And as far as the sand goes, workers dumped sand and rock over existing soil in most places, then stacked sand bags on the edges of the deck that were higher than a foot or so. I've been told by neighbors that that's the method here (central TX), so I have to trust that it is.

I'll keep y'all posted after I hear PB's take tomorrow.
 

Dirk

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And as far as the sand goes, workers dumped sand and rock over existing soil in most places, then stacked sand bags on the edges of the deck that were higher than a foot or so. I've been told by neighbors that that's the method here (central TX), so I have to trust that it is.
I'm trying to picture that. Is part of your deck poured over bags of sand, stacked on top of each other, still in the paper bags in which they are sold? Or when you say bags is it like sacks of sand one would stack up to ward off rising water? Like that? Got a picture of that?

Good luck tomorrow!
 

jimmythegreek

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Aug 10, 2017
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That's the slab shooting off cause of the temps seen it many times. They should have added chemicals in the mix whem ordered to help and used a better quality mix. We make final mix decision when we make the call for the truck to head over to the job
 

delrayser

Well-known member
Jul 16, 2018
52
Austin, Tx
Let us know what your PB says. I had almost the same experience with my Austin build this summer, they poured in 100+ heat and we had cracks in the deck within a week. PB told me they were surface cracks and gave me the same "dime test" line. I know all concrete will crack, just wasn't expecting it so fast. But I will say this, it bothered me a ton until we actually got to fill day, now I'm learning to take it in stride and enjoy the water.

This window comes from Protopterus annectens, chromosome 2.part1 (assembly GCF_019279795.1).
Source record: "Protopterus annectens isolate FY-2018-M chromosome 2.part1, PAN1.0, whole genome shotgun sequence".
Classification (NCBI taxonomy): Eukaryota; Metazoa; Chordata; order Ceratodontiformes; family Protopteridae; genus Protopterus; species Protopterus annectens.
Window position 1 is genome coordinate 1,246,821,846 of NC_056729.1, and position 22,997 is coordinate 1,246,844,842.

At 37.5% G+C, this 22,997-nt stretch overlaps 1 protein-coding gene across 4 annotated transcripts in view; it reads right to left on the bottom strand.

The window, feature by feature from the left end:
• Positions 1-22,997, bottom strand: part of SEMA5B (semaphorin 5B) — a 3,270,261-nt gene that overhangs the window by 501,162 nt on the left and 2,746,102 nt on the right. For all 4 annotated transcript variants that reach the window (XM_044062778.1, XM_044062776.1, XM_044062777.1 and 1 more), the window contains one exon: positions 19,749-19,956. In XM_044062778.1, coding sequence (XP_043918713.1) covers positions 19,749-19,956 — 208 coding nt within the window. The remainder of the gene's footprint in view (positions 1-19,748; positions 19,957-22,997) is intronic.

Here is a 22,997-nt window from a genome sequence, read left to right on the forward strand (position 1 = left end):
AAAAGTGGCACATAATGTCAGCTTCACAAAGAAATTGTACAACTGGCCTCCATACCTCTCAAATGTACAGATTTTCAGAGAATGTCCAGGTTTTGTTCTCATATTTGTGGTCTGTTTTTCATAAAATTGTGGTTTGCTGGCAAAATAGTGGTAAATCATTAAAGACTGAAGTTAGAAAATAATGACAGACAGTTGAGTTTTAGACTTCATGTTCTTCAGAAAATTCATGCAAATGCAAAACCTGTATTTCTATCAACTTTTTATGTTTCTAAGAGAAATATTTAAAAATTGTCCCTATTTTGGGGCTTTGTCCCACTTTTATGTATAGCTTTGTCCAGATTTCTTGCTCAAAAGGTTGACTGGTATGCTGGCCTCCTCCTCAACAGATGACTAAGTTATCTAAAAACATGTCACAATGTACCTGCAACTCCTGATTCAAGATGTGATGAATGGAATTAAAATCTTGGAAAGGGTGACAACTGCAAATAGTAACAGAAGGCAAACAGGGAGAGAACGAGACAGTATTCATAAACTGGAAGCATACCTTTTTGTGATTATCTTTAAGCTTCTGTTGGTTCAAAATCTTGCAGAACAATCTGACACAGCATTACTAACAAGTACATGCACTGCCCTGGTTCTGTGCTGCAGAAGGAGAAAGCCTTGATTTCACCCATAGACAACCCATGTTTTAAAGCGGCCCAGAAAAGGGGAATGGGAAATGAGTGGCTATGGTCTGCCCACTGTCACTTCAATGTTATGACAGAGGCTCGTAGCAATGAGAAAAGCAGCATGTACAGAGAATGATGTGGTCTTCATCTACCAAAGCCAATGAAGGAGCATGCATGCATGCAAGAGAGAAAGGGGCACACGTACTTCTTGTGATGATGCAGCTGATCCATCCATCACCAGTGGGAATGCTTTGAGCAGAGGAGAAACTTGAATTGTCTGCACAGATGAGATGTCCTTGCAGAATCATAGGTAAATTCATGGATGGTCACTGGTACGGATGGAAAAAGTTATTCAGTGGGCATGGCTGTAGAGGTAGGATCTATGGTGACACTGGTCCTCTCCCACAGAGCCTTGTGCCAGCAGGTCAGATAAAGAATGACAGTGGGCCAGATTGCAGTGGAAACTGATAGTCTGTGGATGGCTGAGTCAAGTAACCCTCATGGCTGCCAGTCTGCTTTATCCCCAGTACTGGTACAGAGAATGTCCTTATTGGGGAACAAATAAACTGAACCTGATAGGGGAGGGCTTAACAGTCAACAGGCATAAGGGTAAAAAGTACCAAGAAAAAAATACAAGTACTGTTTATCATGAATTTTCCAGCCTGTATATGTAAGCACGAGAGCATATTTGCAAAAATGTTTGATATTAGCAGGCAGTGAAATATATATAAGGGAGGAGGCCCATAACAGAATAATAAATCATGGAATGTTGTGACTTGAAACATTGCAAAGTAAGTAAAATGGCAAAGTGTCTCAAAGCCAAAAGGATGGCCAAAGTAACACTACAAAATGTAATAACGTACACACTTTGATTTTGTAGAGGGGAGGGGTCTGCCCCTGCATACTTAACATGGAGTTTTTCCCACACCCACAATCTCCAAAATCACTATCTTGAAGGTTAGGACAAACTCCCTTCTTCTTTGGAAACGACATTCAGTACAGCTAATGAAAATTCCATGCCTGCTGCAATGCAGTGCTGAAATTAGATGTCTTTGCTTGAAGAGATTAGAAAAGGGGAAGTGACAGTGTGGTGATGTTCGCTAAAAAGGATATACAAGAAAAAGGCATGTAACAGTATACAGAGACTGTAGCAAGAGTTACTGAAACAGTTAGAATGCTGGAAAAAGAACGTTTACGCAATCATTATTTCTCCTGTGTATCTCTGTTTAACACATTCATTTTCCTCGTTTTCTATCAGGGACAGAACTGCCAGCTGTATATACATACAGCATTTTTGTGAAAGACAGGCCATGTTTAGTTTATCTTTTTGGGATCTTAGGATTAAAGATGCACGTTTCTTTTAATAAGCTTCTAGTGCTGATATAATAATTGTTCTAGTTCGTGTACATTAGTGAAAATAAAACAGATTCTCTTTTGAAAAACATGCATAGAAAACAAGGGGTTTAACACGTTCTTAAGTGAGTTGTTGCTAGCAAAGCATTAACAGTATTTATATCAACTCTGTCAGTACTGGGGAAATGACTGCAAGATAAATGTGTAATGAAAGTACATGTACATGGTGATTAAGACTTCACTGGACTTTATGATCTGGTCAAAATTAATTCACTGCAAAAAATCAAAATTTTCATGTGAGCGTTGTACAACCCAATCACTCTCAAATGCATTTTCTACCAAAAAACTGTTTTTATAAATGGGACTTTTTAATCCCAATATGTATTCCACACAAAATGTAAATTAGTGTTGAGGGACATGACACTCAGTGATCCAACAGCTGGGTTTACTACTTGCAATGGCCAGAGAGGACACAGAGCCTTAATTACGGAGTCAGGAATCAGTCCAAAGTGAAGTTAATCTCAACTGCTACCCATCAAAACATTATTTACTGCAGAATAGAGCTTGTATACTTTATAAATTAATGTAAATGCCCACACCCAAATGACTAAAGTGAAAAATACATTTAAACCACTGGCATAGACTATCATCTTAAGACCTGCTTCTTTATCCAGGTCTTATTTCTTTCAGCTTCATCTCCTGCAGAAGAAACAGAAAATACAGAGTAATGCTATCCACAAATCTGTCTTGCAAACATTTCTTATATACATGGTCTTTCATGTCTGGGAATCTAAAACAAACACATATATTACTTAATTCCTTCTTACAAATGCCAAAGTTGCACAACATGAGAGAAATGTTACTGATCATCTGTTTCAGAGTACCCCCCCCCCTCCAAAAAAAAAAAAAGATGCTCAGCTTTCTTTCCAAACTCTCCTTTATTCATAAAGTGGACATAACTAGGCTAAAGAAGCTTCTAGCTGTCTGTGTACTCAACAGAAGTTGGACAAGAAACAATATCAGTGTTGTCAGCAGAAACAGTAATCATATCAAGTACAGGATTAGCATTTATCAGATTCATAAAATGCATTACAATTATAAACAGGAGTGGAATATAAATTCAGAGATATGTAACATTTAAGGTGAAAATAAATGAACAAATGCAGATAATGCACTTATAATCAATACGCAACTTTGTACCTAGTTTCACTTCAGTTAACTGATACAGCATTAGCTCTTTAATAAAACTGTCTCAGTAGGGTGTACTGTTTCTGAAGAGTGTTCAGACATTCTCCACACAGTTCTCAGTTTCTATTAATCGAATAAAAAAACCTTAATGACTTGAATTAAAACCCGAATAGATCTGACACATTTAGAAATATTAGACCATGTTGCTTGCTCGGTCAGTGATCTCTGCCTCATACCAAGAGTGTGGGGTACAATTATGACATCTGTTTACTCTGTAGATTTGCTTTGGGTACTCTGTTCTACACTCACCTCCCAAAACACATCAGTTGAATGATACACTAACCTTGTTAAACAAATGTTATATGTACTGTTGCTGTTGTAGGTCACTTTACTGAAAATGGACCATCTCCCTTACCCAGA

And as far as the sand goes, workers dumped sand and rock over existing soil in most places, then stacked sand bags on the edges of the deck that were higher than a foot or so. I've been told by neighbors that that's the method here (central TX), so I have to trust that it is.
That's almost exactly how they built our deck. Sand bags on the vertical edges, crushed rock/gravel inside that, rebar on top. Must be the Texas Standard.
 

sktn77a

Gold Supporter
May 16, 2010
1,968
Chapel Hill, NC
Also believes from the pics I sent him that these are surface cracks.
There's no such thing as a surface crack (it's called crazing, not cracking, and your picture is a good old-fashioned crack)! Cutting the concrete may help to slow the crack opening up (if you don't get freezing weather, that helps, too). Seeing you are covering it with Kool Kote, you can try.
 

CMorrow

Gold Supporter
Jul 18, 2018
48
Austin, TX
Quick update: workers came and opened cracks a bit, them filled them with more cement. They also cut two additional joints. That said, I'm going to request two more joints be cut. For the most part, the fill did the trick, except in a few places where a much thinner -- albeit still visible -- crack has reemerged. Meeting with PB upcoming week to discuss. At this point, I don't expect anything like busting up the concrete and repouring. However, I need to know they are doing / will do all they reasonably can to prevent these cracks from opening again too soon.

- - - Updated - - -

Yes, Dirk. Sand bags like those used to stop rising water. Then crushed stone and sand mixture duped all around. As delrayser says, must be the Texas Standard. Now is that a high quality standard or a low quality standard.....? Trying not to answer that one! :p